New York State Industrial Board of Appeals Revokes Regulations on Methods of Wage Payments Set to Take Effect on March 7
Authors: Stephanie L. Aranyos (New York City), Evan B. Citron (New York City)
Published Date: February 20, 2017
On February 16, 2017, the New York State Industrial Board of Appeals (IBA) issued a Resolution of Decision invalidating and revoking the regulations regarding methods of payment of wages. The IBA decided that the regulations exceeded the Commissioner of Labor’s rulemaking authority by seeking to regulate and place restrictions on financial institutions and banking services. A copy of the decision can be found on the IBA’s Board Decisions page.
Final regulations amending the methods of payment of wages regulations were set to go into effect on March 7, 2017. The new regulations imposed various requirements on employers paying employees via direct deposit or payroll debit card by specifically requiring employers to provide employees with a written notice that includes: (1) a “plain language” description of all options for receiving wages; (2) a statement that the employer may not require the employee to accept wages by payroll debit card or by direct deposit; (3) a statement that the employee may not be charged any fees for services necessary to access wages in full; and (4) if offering employees the option of receiving payment via payroll debit card, a list of locations where employees can access and withdraw wages at no charge to the employees within reasonable proximity to their place of residence or place of work.
In addition to the notice requirement, the new regulations required that employers receive written consent before paying wages via direct deposit or payroll debit card and that such consent for payroll debit cards have a seven day waiting period before taking effect.
The regulations also reached beyond the employment relationship to regulate fees imposed by payroll debit card providers. The regulations specifically prohibited the following fees: (1) those necessary to receive wages or to hold the payroll debit card; (2) point-of-sale (POS) transactions; (3) overdraft, shortage, or low balance status; (4) account inactivity; (5) maintenance; (6) telephone or online customer service; (7) accessing balance or other account information online, by Interactive Voice Response through any other automated system offered in conjunction with the payroll debit card, or at any automated teller machine (ATM) in network made available to the employee; (8) providing the employee with written statements, transaction histories or the issuer’s policies; (9) replacing the payroll debit card; (10) closing an account or issuing payment of the remaining balance by check or other means; (11) declined transactions at an ATM that does not provide free balance inquiries; or (12) any fee not explicitly identified by type and by dollar amount in the contract between the employer and the issuer or in the terms and conditions of the payroll debit card provided to the employee.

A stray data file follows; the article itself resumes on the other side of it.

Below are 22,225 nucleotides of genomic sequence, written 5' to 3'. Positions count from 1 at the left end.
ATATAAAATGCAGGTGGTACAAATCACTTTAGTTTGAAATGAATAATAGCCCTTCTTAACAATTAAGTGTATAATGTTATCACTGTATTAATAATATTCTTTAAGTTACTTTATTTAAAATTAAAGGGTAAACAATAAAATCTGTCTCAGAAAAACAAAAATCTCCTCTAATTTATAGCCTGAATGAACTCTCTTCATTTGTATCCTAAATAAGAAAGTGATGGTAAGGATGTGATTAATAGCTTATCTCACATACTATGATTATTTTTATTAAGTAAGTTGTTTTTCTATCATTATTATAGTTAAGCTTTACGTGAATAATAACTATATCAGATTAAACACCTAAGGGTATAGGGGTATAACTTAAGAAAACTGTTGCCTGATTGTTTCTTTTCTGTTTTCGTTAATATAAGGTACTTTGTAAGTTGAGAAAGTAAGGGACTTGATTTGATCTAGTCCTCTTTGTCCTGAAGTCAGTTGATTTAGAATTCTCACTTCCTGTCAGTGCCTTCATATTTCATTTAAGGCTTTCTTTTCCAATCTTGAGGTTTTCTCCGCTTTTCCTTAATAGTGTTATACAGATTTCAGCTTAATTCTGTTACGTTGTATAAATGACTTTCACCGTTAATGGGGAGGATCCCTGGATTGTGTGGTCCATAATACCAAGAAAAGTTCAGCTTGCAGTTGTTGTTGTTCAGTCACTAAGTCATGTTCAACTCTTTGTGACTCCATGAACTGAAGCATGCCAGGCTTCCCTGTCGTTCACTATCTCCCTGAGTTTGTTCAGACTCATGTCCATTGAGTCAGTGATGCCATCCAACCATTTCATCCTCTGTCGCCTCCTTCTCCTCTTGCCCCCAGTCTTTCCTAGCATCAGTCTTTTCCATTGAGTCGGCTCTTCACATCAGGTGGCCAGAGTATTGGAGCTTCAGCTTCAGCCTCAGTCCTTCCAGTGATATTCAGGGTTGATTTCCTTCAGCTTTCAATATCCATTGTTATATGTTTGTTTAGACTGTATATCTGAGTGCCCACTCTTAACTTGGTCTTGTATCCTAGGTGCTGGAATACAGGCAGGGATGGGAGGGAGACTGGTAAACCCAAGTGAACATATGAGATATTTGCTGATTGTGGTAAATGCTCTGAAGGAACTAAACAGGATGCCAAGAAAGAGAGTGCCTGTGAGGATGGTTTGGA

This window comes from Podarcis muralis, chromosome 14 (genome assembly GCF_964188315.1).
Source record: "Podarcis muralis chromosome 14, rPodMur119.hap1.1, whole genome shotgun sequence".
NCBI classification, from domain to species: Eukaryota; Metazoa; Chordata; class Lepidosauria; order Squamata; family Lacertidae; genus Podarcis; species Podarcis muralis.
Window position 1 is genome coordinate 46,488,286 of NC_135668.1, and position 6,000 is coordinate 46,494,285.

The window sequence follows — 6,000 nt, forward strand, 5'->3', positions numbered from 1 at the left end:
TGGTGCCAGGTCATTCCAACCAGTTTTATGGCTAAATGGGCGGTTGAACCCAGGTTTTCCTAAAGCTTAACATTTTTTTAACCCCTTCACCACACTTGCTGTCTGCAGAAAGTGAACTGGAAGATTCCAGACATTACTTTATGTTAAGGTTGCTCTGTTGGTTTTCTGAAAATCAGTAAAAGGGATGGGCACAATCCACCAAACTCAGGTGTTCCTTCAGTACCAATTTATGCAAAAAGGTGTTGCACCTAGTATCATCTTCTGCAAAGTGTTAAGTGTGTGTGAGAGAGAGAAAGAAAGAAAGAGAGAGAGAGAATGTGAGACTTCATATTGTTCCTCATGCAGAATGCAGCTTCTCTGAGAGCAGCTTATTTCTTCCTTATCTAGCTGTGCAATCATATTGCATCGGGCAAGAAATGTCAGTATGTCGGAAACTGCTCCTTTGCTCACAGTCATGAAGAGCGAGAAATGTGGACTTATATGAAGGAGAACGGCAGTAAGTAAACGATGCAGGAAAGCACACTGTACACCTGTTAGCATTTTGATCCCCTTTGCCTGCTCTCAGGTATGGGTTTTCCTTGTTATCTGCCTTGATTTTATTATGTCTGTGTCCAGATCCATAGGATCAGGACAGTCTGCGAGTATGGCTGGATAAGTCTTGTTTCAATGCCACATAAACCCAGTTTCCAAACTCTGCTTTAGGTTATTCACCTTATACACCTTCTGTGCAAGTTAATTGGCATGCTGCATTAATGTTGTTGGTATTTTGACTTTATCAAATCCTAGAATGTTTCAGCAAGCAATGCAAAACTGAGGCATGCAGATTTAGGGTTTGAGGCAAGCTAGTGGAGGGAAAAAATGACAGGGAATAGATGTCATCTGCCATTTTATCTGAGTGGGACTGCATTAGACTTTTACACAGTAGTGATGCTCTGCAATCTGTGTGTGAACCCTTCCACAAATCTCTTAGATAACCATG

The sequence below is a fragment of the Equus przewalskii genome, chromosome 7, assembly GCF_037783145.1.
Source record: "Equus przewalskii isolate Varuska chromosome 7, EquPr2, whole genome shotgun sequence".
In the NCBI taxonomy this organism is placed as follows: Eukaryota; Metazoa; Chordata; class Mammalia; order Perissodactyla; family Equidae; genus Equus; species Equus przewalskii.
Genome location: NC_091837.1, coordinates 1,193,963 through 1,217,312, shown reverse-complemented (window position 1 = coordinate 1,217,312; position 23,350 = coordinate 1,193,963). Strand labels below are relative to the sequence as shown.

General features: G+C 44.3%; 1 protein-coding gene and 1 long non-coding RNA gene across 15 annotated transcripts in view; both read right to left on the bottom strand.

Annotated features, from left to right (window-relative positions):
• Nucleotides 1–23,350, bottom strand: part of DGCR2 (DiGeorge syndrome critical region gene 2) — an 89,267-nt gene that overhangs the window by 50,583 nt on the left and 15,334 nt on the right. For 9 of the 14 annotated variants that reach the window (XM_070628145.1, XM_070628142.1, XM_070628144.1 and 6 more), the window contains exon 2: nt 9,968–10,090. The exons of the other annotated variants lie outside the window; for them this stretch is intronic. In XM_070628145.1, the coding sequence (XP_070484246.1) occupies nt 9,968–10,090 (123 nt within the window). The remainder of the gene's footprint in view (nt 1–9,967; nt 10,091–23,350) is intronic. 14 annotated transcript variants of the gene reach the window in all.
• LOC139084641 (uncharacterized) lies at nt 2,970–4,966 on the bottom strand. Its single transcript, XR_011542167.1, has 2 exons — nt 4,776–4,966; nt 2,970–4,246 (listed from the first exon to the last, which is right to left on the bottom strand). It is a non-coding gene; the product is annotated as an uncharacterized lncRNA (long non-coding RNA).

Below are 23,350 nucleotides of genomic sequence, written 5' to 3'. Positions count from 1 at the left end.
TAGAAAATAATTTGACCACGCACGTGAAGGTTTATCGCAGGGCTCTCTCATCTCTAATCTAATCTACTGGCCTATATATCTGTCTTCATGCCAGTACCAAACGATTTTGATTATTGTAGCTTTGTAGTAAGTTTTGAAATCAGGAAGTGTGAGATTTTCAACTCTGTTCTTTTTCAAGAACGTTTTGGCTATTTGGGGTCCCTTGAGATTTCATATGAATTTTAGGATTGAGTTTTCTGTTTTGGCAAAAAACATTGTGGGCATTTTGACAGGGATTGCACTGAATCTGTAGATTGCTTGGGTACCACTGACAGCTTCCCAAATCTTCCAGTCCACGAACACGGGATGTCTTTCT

On or about October 21, 2016, Global Cash Card (GCC), a national payroll debit card provider, filed a petition with the IBA, alleging that the Commission of Labor exceeded her authority by issuing regulations that attempt to regulate a financial product.
The IBA agreed, finding that the regulations “exceed [the DOL’s] rulemaking authority and encroach upon the jurisdiction of banking and financial services regulators.” Global Cash Card, Inc. v. Commissioner of Labor (Docket No. PR 16-120). In so finding, the IBA focused on two specific aspects of the regulations: (1) the requirement that employers provide access to one or more ATMs that offer withdrawals at no cost to the employee; and (2) the prohibition on charging an employee certain fees related to the use of a payroll debit card. In explaining the reasoning underpinning its decision, the IBA cited the language of Article 6 of the Labor Law, prior New York State Department of Labor (NYSDOL) opinion letters, the purview of the New York Department of Financial Services (DFS), and recent legislative efforts concerning payroll debit cards.
First, the IBA found that the regulations “depart significantly from the plain language of [Article 6],” specifically Section 192 of the Labor Law. Section 192, the IBA noted, “provides the manner in which an employer may pay wages to an employee,” and “does not prohibit payment of wages by payroll debit card with an employee’s consent.” While Section 199 permits the Labor Commissioner to “issue such rules and regulations as [she] determines necessary for the purposes of carrying out the provisions of [Article 6],” the regulations, the IBA reasoned, went well beyond that necessary to carry out Section 192, and any other relevant provisions.
The IBA also cited a DOL opinion letter (No. RO-09-0158) in noting that the DOL had previously recognized that Article 6 permitted payment by payroll debit cards, provided that certain conditions had been met. That letter, and others, held that payment of wages by debit cards was permitted under Section 191 “so long as employees have an effective means by which to make an unlimited number of withdrawals on the card without incurring fees by bank teller or automatic teller machine.” The letter specifically recognized that an employer was “not required to ensure any free ATM transactions. However…the location at which free withdrawals may be made must be located within a reasonable distance of the employee’s worksite.”